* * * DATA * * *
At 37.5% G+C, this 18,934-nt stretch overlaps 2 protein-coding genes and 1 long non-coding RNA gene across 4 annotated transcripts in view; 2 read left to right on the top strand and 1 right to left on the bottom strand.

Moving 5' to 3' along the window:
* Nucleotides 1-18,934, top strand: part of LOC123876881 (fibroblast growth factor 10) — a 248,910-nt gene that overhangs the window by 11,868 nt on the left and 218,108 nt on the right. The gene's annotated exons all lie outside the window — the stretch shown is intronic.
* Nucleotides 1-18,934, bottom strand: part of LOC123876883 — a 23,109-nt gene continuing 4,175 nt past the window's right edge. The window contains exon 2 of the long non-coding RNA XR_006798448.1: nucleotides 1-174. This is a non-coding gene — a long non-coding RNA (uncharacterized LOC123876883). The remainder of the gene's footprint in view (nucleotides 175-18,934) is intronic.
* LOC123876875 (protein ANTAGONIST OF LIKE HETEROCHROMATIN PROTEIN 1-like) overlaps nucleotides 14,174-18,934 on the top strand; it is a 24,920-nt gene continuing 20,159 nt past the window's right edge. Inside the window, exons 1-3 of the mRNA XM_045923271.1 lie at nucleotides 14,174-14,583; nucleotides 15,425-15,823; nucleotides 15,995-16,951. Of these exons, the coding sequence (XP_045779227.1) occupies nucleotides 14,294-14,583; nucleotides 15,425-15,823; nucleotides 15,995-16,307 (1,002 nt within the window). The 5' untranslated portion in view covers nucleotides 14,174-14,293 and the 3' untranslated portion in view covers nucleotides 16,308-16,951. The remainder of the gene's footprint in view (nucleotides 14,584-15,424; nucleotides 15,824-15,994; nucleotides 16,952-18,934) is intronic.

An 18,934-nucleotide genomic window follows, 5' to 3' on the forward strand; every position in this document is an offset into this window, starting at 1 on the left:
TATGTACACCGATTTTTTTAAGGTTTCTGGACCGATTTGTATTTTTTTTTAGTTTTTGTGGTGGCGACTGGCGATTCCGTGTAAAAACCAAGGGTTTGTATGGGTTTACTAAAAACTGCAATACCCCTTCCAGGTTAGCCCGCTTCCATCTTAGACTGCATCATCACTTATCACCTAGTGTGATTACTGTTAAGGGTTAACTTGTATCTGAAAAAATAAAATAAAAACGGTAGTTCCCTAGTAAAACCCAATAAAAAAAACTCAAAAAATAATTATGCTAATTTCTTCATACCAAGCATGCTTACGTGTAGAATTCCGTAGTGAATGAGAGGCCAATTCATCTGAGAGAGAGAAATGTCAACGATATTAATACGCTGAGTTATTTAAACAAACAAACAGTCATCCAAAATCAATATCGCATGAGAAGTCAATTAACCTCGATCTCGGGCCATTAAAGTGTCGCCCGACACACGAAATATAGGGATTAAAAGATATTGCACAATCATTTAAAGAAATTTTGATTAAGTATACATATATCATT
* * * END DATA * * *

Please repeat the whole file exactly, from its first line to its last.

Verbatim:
At 37.5% G+C, this 18,934-nt stretch overlaps 2 protein-coding genes and 1 long non-coding RNA gene across 4 annotated transcripts in view; 2 read left to right on the top strand and 1 right to left on the bottom strand.

Moving 5' to 3' along the window:
* Nucleotides 1-18,934, top strand: part of LOC123876881 (fibroblast growth factor 10) — a 248,910-nt gene that overhangs the window by 11,868 nt on the left and 218,108 nt on the right. The gene's annotated exons all lie outside the window — the stretch shown is intronic.
* Nucleotides 1-18,934, bottom strand: part of LOC123876883 — a 23,109-nt gene continuing 4,175 nt past the window's right edge. The window contains exon 2 of the long non-coding RNA XR_006798448.1: nucleotides 1-174. This is a non-coding gene — a long non-coding RNA (uncharacterized LOC123876883). The remainder of the gene's footprint in view (nucleotides 175-18,934) is intronic.
* LOC123876875 (protein ANTAGONIST OF LIKE HETEROCHROMATIN PROTEIN 1-like) overlaps nucleotides 14,174-18,934 on the top strand; it is a 24,920-nt gene continuing 20,159 nt past the window's right edge. Inside the window, exons 1-3 of the mRNA XM_045923271.1 lie at nucleotides 14,174-14,583; nucleotides 15,425-15,823; nucleotides 15,995-16,951. Of these exons, the coding sequence (XP_045779227.1) occupies nucleotides 14,294-14,583; nucleotides 15,425-15,823; nucleotides 15,995-16,307 (1,002 nt within the window). The 5' untranslated portion in view covers nucleotides 14,174-14,293 and the 3' untranslated portion in view covers nucleotides 16,308-16,951. The remainder of the gene's footprint in view (nucleotides 14,584-15,424; nucleotides 15,824-15,994; nucleotides 16,952-18,934) is intronic.

An 18,934-nucleotide genomic window follows, 5' to 3' on the forward strand; every position in this document is an offset into this window, starting at 1 on the left:
TATGTACACCGATTTTTTTAAGGTTTCTGGACCGATTTGTATTTTTTTTTAGTTTTTGTGGTGGCGACTGGCGATTCCGTGTAAAAACCAAGGGTTTGTATGGGTTTACTAAAAACTGCAATACCCCTTCCAGGTTAGCCCGCTTCCATCTTAGACTGCATCATCACTTATCACCTAGTGTGATTACTGTTAAGGGTTAACTTGTATCTGAAAAAATAAAATAAAAACGGTAGTTCCCTAGTAAAACCCAATAAAAAAAACTCAAAAAATAATTATGCTAATTTCTTCATACCAAGCATGCTTACGTGTAGAATTCCGTAGTGAATGAGAGGCCAATTCATCTGAGAGAGAGAAATGTCAACGATATTAATACGCTGAGTTATTTAAACAAACAAACAGTCATCCAAAATCAATATCGCATGAGAAGTCAATTAACCTCGATCTCGGGCCATTAAAGTGTCGCCCGACACACGAAATATAGGGATTAAAAGATATTGCACAATCATTTAAAGAAATTTTGATTAAGTATACATATATCATT